Well, no - we don't all know that.

This is frequently asserted here, and almost as frequently challenged. Those challenges have never been replied to with any evidence of low behaviour by insurance companies so far as I can recall. If I'm mistaken, no doubt there will be several historic posts to link to.
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#1719090
Not only am I unaware of anyone even attempting to sue after an out-of-hours mishap, I can't even think of a theoretical scenario where one could plausibly suggest that the airfield has any liability. Without ATC present the one obvious airfield liability scenario (an ATC cock-up) is taken off the table.

It is fairly well established I believe that you do everything in an aeroplane at your own risk. If you taxi into a pothole and strike your prop, the airfield aren't going to cover it on their insurance - you should have looked more carefully where you were going. If you land hard and collapse your nose wheel, how can anyone argue that the owner of the runway is at fault?

So whenever anyone says it's an insurance problem I find myself asking "insurance against what?"

Such safety-first decisions are often (usually?) made by people with little or no understanding of the legal system. They're imagining liabilities that simply don't exist.
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#1719166
A perfectly good coastal WW2 airfield (unmanned ) in my area was closed to all aircraft, on the advice of the farmer’s insurance company. Why - because sheep or deer could wander on to the runway or a pilot could ground loop into a hay bale. Claims culture. Now, Duxford may not have sheep wandering around, but you get my drift. A commercial flight, diverted from Wick to that airfield due to haar some time ago, ran into a sheep on the runway. I am not aware of claims, either way though.
#1719185
2Donkeys wrote:Would Duxford or Fowlmere have been an option, rather than cancelling ?


Possibly, yes, but my friends are the other side of Newmarket, so a fair drive both ways.
The 24hr PNR is published in the AIP and in Pooleys.

I fully appreciate that there is a national shortage of ATC staff and of course they are required to have their statutory breaks and rest periods and this does explain the short term closures we are experiencing.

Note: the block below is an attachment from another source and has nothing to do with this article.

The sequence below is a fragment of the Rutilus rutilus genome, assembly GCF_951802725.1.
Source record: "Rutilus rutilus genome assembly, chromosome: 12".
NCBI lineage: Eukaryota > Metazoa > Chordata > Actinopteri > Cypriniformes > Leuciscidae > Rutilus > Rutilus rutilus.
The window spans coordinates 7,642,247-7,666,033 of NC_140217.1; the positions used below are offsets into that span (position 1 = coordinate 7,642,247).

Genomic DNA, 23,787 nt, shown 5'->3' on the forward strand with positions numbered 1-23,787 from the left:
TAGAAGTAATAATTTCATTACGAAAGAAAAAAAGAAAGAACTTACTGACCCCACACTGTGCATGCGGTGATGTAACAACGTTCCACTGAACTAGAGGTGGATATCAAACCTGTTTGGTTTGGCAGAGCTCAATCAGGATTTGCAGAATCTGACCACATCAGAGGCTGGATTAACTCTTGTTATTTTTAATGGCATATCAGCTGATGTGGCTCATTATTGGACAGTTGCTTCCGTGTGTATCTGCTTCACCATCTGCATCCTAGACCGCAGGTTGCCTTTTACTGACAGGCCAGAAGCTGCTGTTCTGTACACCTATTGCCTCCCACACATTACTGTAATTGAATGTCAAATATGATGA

Requiring 24 hours PNR seems excessive and implies preparation of some sort, otherwise why 24 hours?

The whole PPR debate has been comprehensively covered here and I can see that it might help ATC on a busy day with short staffing, to have some notice of the amount of incoming traffic and have the strips written out. It only reduces the initial RT call by a couple of words though, as proved on a previous thread.
Yesterday, I heard both Gloucester and Shobdon, both super busy, have a couple of people call up who had not got PPR and both were easily accepted and slotted in.

On the original subject, would it not be possible for airfields to downgrade to some sort of unlicenced status if they can't provide the full ATC/FISO/fire cover , much like France and the US? We could all use SafetyCom and if necessary sign an online form to accept the risk of a sheepstrike?
kanga liked this
#1719190
Kittyhawk wrote:On the original subject, would it not be possible for airfields to downgrade to some sort of unlicenced status if they can't provide the full ATC/FISO/fire cover , much like France and the US? We could all use SafetyCom and if necessary sign an online form to accept the risk of a sheepstrike?


Not only is it possible, it's a damn good idea.

The problem is a certain management mentality which imagines liability where none exists. The sort of personality that won't accept a lift from a work colleague without inspecting their car insurance policy.
Kittyhawk, chevvron liked this